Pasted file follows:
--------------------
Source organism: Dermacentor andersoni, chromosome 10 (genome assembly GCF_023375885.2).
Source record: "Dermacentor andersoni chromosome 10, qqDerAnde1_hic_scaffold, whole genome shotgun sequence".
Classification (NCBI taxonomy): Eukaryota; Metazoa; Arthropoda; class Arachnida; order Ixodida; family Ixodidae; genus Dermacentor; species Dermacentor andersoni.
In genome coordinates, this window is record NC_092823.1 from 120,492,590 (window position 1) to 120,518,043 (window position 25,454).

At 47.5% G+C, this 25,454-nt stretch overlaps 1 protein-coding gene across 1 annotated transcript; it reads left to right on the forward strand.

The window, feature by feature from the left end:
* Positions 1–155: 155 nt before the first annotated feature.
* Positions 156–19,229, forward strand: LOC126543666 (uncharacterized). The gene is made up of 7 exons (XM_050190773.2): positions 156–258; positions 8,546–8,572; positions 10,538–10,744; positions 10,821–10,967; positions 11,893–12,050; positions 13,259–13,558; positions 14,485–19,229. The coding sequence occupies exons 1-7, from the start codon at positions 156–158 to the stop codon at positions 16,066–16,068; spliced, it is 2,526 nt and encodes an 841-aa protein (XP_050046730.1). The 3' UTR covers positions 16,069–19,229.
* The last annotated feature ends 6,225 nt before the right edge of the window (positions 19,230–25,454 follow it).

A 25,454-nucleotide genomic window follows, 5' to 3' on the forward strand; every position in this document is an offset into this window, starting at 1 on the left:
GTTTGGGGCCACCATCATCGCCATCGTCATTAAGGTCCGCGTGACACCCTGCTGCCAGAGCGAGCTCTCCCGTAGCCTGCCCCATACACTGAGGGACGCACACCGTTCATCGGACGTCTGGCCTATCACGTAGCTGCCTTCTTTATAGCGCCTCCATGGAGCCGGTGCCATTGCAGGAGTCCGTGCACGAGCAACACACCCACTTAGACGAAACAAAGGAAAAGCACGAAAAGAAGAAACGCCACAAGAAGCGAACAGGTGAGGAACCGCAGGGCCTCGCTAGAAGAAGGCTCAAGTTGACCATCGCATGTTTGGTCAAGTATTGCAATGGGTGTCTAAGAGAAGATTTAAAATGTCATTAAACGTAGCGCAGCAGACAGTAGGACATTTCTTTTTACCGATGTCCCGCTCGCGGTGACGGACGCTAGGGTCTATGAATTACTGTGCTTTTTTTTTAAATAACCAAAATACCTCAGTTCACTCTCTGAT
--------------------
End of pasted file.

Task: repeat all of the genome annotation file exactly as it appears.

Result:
Source organism: Dermacentor andersoni, chromosome 10 (genome assembly GCF_023375885.2).
Source record: "Dermacentor andersoni chromosome 10, qqDerAnde1_hic_scaffold, whole genome shotgun sequence".
Classification (NCBI taxonomy): Eukaryota; Metazoa; Arthropoda; class Arachnida; order Ixodida; family Ixodidae; genus Dermacentor; species Dermacentor andersoni.
In genome coordinates, this window is record NC_092823.1 from 120,492,590 (window position 1) to 120,518,043 (window position 25,454).

At 47.5% G+C, this 25,454-nt stretch overlaps 1 protein-coding gene across 1 annotated transcript; it reads left to right on the forward strand.

The window, feature by feature from the left end:
* Positions 1–155: 155 nt before the first annotated feature.
* Positions 156–19,229, forward strand: LOC126543666 (uncharacterized). The gene is made up of 7 exons (XM_050190773.2): positions 156–258; positions 8,546–8,572; positions 10,538–10,744; positions 10,821–10,967; positions 11,893–12,050; positions 13,259–13,558; positions 14,485–19,229. The coding sequence occupies exons 1-7, from the start codon at positions 156–158 to the stop codon at positions 16,066–16,068; spliced, it is 2,526 nt and encodes an 841-aa protein (XP_050046730.1). The 3' UTR covers positions 16,069–19,229.
* The last annotated feature ends 6,225 nt before the right edge of the window (positions 19,230–25,454 follow it).

A 25,454-nucleotide genomic window follows, 5' to 3' on the forward strand; every position in this document is an offset into this window, starting at 1 on the left:
GTTTGGGGCCACCATCATCGCCATCGTCATTAAGGTCCGCGTGACACCCTGCTGCCAGAGCGAGCTCTCCCGTAGCCTGCCCCATACACTGAGGGACGCACACCGTTCATCGGACGTCTGGCCTATCACGTAGCTGCCTTCTTTATAGCGCCTCCATGGAGCCGGTGCCATTGCAGGAGTCCGTGCACGAGCAACACACCCACTTAGACGAAACAAAGGAAAAGCACGAAAAGAAGAAACGCCACAAGAAGCGAACAGGTGAGGAACCGCAGGGCCTCGCTAGAAGAAGGCTCAAGTTGACCATCGCATGTTTGGTCAAGTATTGCAATGGGTGTCTAAGAGAAGATTTAAAATGTCATTAAACGTAGCGCAGCAGACAGTAGGACATTTCTTTTTACCGATGTCCCGCTCGCGGTGACGGACGCTAGGGTCTATGAATTACTGTGCTTTTTTTTTAAATAACCAAAATACCTCAGTTCACTCTCTGAT